A little over a year ago I began writing several chapters of what became Wild and Wonderful Norfolk,
published by NWT in partnership with Archant. The most time-consuming of these chapters covered the 90-year history of Norfolk Wildlife Trust. Its preparation meant hours in the archive, poring over the hand-written minutes of council meetings long ago. It meant turning the delicate, decades-worn pages of every Annual Report since 1926, searching for facts, for anecdotes, for personalities.
One unexpected result of so much time spent in the archive is that a few tweed-clad, whiskered men in fading photographs, with metal binoculars around their necks or shotguns slung under their arms have, as silly as it sounds, become guides and friends. Often I reflect on what they would think of today’s Norfolk Wildlife Trust and all that it has achieved since they conceived and created it.
The first among these men, of course, was Dr Sydney Long. His is the soft-spoken voice which underlies everything Norfolk Wildlife Trust (founded as Norfolk Naturalists Trust) has done in the past 90 years. The son of a Wells doctor and himself a physician at the Norfolk and Norwich and Jenny Lind Hospitals, it was he who galvanised a group of his friends to purchase Cley Marshes when it was sold on 6 March 1926. He it was too who proposed the formation of Norfolk Naturalists Trust to own and protect Cley Marshes and who, as Honorary Secretary, guided NNT through the first twelve years of its existence until his death on 15 January 1939.
The NWT archive reveals little of the personality of this remarkable man and there are very few photographs of him. However, when in 1976 NNT turned 50, Eric Fowler, a well-known columnist for the Eastern Daily Press, wrote an account of Sydney Long in the celebratory publication ‘Nature in Norfolk, a Heritage in Trust’ (published by Jarrold). It includes many charming and enlightening details.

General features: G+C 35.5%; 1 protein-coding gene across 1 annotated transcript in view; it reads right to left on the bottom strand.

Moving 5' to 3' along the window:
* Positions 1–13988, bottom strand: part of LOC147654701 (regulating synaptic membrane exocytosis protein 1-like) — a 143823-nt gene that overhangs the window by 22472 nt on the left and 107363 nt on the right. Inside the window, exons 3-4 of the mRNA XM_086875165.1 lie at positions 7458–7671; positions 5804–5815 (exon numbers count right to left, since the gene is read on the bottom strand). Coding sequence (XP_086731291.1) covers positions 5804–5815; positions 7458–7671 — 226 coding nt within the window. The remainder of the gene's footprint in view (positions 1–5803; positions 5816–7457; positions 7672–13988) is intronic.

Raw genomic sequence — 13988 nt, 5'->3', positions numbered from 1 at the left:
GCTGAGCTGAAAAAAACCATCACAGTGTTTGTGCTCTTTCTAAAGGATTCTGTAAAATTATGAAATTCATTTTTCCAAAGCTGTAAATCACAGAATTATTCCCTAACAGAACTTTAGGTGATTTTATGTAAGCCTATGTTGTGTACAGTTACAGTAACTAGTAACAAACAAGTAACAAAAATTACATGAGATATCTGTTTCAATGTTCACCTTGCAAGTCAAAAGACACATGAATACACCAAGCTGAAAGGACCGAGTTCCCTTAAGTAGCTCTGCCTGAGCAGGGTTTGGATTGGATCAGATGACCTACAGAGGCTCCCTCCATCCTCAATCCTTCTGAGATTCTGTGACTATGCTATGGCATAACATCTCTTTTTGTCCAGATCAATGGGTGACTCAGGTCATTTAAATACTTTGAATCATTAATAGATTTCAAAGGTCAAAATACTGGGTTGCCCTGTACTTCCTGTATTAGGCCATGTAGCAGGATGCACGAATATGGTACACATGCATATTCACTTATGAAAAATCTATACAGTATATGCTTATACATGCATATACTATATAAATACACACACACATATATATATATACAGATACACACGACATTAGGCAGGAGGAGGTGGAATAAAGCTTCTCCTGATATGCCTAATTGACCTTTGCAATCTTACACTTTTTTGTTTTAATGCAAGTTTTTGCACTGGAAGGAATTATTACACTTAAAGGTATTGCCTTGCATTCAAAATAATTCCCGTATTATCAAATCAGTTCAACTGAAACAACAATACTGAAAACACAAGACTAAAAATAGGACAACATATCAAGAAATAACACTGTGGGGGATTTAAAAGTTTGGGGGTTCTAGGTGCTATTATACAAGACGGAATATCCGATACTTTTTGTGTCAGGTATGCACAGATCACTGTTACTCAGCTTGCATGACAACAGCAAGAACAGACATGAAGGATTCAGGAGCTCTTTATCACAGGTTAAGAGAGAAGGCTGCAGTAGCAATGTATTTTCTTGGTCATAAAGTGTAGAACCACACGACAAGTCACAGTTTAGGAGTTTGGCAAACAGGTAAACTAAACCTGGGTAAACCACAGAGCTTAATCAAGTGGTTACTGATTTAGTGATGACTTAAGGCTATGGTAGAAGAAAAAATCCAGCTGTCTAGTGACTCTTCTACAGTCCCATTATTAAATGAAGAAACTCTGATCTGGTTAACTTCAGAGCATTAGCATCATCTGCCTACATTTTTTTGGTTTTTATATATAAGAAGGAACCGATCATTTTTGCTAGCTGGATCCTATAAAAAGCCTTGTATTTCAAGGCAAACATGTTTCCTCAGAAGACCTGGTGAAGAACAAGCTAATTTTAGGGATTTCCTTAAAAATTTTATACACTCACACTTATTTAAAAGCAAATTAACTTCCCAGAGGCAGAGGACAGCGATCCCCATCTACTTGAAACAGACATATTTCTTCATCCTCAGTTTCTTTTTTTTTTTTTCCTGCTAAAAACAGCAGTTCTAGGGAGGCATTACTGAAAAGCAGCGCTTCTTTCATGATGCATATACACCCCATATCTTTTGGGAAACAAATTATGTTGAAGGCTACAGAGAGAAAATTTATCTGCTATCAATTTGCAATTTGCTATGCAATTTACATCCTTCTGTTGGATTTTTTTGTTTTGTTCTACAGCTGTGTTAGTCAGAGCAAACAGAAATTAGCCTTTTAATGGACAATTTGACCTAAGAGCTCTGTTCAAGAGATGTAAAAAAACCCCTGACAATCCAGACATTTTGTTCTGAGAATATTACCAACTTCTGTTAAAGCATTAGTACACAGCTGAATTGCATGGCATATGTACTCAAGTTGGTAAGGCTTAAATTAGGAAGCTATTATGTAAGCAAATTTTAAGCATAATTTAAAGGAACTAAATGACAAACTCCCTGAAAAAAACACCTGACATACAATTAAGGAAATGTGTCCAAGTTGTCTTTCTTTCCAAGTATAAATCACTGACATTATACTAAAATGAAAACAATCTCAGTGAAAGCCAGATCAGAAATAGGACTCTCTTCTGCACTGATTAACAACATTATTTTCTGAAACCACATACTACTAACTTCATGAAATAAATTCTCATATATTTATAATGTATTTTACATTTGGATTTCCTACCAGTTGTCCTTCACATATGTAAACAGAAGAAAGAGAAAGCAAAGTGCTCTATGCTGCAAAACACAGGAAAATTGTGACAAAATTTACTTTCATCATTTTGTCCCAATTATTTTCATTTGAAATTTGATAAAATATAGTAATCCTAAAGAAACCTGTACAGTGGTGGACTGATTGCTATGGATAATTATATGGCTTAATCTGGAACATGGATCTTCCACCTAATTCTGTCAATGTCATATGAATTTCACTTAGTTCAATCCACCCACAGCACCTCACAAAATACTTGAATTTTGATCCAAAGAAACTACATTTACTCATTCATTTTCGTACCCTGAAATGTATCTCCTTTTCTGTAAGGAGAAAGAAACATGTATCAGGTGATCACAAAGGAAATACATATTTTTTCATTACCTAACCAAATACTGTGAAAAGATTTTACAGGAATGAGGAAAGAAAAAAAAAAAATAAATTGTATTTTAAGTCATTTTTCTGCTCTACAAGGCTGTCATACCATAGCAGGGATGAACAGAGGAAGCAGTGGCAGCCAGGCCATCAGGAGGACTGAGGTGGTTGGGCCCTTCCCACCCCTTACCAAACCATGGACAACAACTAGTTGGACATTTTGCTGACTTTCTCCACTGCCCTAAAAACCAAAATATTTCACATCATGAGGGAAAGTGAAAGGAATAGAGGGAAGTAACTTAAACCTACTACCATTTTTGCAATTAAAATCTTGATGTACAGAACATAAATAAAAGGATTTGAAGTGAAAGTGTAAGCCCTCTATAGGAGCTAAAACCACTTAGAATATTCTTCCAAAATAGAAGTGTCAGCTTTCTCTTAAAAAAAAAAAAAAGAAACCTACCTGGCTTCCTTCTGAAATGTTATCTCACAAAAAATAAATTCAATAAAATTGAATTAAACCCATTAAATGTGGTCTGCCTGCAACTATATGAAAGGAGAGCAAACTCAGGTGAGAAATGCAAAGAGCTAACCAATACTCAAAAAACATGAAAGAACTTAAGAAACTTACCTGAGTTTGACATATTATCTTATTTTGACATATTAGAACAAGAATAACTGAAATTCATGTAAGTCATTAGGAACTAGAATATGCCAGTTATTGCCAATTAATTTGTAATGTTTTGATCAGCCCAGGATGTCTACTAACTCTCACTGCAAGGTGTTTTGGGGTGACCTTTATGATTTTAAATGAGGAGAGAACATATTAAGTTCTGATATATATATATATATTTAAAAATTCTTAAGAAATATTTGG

‘He had little use for indoor recreations. From his house in a tall Georgian terrace in Surrey Street […] Sydney Long scoured Norfolk at all seasons in an open car and became one of our best field ornithologists.’ It is clear from Fowler’s account that Sydney Long had a strong sense of his forebears in Norfolk natural history: ‘Indeed, he once said his visits to the heronry at Reedham were in the nature of pilgrimages, because old Sir Thomas [Browne, 17th century naturalist and author] had watched herons there nearly 300 years before him.’
‘In appearance,’ Fowler continues, ‘Sydney Long was tall and spare, with a fair, drooping moustache — rather like a gentle Viking. He was reserved in speech and manner, yet had a capacity to make friends in all walks of life. The Trust, indeed, owed as much to his friendships as to his administrative ability. He also seemed to have a natural affinity with the wild creatures he loved to observe. He took it as a personal compliment when the terns, ‘dive-bombing’ other visitors who came too close to their nests on Scolt Head, until they drove the intruders away, contented themselves with a few thumps on his old felt hat.’
Amiable and gentle as he was, this was a man of rare vision. In the Eastern Daily Press on 15 November 1926, reporting the formation of Norfolk Naturalists Trust, Sydney Long wrote, ‘When one considers the changes in the face of the county that are being made or are being contemplated by Forestry Commissioners, Drainage Boards, speculative builders and the like, one is anxious to preserve for future generations areas of marsh, heath, woods and undrained fenland (of which there still remain a few acres in the county) with their natural wealth of flora and fauna.’ At the time few were concerned by the rate at which the UK’s wildlife was vanishing. The formation of NNT was a bold, far-sighted move. Sydney Long notes in the same article that no other county yet had a similar trust. Today there are 47 Wildlife Trusts across the UK and the philosophy expounded by this Norwich doctor in 1926 still applies to all that they do countrywide.